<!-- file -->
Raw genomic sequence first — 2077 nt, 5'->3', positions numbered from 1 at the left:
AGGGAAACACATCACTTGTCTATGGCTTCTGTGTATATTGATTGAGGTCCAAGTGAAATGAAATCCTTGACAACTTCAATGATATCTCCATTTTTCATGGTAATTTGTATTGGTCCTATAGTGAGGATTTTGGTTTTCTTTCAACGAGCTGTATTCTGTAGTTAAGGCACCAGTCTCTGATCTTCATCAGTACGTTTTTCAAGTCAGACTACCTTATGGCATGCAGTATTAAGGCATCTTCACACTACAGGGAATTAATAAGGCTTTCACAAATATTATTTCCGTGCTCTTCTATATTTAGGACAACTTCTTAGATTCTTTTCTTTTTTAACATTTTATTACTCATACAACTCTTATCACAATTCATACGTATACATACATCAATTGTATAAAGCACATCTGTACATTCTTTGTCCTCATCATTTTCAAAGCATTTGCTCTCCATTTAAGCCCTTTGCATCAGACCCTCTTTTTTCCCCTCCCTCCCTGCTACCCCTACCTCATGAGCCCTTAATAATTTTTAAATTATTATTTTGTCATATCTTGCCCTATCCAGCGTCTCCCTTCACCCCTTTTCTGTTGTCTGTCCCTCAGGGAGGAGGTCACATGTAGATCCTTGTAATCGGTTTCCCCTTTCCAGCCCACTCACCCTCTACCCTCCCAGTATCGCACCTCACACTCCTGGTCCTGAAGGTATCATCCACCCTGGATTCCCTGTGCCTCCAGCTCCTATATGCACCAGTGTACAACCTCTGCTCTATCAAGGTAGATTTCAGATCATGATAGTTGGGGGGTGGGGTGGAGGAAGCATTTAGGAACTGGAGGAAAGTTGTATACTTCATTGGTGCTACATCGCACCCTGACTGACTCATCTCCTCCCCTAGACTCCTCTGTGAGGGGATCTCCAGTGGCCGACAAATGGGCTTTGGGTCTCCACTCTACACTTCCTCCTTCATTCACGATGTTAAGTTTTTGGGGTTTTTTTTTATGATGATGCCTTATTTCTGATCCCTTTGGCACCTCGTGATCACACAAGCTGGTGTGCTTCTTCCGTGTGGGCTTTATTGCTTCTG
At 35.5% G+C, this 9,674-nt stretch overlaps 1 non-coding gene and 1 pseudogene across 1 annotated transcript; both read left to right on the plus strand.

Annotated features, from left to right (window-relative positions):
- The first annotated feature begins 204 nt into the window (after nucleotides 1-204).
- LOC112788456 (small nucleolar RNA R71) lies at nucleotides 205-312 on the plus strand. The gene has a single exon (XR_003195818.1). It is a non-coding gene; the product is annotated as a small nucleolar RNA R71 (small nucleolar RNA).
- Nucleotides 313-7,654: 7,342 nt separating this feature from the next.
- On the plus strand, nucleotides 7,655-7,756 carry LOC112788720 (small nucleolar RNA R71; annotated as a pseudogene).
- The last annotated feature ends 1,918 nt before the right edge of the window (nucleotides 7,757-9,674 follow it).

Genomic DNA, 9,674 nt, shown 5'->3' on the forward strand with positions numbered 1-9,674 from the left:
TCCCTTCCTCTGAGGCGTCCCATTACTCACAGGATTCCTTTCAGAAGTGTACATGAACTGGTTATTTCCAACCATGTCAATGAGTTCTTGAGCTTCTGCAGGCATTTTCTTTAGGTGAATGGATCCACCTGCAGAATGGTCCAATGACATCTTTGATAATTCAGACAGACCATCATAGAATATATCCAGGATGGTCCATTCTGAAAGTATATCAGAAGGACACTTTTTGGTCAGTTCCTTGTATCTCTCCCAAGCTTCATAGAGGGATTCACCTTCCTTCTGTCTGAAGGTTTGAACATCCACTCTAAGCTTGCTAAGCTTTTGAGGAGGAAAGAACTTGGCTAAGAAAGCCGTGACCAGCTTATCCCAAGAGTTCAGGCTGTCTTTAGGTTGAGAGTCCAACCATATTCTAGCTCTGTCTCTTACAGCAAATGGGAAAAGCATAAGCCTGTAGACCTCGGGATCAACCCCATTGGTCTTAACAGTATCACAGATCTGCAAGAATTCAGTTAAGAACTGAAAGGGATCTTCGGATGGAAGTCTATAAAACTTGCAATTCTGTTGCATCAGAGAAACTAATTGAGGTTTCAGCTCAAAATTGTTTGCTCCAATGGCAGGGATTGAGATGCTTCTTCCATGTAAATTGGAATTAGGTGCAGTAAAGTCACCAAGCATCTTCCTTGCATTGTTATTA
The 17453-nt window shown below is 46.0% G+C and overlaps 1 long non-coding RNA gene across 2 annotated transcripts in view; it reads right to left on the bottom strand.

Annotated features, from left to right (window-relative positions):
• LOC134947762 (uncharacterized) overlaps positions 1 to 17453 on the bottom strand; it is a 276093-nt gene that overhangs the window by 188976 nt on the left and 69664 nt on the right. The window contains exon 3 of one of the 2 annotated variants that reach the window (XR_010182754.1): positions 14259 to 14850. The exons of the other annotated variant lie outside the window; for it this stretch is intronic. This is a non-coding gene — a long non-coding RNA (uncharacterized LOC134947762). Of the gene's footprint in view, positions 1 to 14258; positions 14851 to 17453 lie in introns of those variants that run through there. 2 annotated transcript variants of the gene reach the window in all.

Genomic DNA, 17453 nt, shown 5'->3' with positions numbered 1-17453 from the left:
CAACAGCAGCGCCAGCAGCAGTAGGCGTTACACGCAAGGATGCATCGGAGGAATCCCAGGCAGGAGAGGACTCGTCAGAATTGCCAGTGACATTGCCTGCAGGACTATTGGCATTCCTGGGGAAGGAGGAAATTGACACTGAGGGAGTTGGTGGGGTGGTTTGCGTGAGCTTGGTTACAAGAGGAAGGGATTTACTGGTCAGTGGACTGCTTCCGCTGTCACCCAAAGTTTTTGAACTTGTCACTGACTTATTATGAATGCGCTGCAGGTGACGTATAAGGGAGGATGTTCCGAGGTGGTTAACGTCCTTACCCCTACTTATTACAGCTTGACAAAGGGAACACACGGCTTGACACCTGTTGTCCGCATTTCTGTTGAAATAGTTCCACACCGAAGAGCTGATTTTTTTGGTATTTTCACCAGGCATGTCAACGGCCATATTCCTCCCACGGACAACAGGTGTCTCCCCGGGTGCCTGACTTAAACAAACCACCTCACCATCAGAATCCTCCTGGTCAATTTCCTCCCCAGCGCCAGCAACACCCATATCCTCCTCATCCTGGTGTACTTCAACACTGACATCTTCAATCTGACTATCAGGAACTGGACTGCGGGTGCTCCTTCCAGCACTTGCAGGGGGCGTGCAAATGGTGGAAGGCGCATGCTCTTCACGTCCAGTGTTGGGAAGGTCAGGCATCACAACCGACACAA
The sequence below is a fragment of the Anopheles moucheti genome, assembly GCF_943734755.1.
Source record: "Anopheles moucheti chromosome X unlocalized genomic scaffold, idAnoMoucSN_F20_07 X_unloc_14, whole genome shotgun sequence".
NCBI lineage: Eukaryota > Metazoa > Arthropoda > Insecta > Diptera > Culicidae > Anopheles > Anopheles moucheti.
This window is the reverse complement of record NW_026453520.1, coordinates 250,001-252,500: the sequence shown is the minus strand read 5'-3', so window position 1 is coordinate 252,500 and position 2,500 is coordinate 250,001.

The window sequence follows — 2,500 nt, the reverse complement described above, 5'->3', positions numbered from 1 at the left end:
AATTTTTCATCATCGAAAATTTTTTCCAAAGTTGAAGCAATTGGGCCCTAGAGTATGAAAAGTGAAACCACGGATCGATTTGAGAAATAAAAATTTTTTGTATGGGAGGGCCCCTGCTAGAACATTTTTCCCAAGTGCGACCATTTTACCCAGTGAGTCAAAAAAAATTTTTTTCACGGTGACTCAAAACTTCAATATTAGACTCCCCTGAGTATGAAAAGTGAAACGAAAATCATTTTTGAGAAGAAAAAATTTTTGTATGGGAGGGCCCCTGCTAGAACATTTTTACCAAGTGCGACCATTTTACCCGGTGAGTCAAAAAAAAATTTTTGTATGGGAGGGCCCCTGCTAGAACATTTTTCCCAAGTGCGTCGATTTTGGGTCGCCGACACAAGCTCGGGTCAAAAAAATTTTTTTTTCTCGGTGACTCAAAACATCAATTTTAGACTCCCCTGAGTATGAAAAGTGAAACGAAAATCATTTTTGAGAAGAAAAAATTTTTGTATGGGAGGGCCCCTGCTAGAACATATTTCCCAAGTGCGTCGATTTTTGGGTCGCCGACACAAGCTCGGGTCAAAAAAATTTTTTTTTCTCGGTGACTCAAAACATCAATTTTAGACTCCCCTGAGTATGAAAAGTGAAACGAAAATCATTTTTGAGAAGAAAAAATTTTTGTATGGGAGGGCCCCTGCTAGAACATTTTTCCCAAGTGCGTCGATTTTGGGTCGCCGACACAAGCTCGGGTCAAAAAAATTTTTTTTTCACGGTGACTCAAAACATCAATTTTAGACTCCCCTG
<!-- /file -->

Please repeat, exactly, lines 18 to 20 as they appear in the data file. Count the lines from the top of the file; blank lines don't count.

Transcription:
Source record: "Anopheles moucheti chromosome X unlocalized genomic scaffold, idAnoMoucSN_F20_07 X_unloc_14, whole genome shotgun sequence".
NCBI lineage: Eukaryota > Metazoa > Arthropoda > Insecta > Diptera > Culicidae > Anopheles > Anopheles moucheti.
This window is the reverse complement of record NW_026453520.1, coordinates 250,001-252,500: the sequence shown is the minus strand read 5'-3', so window position 1 is coordinate 252,500 and position 2,500 is coordinate 250,001.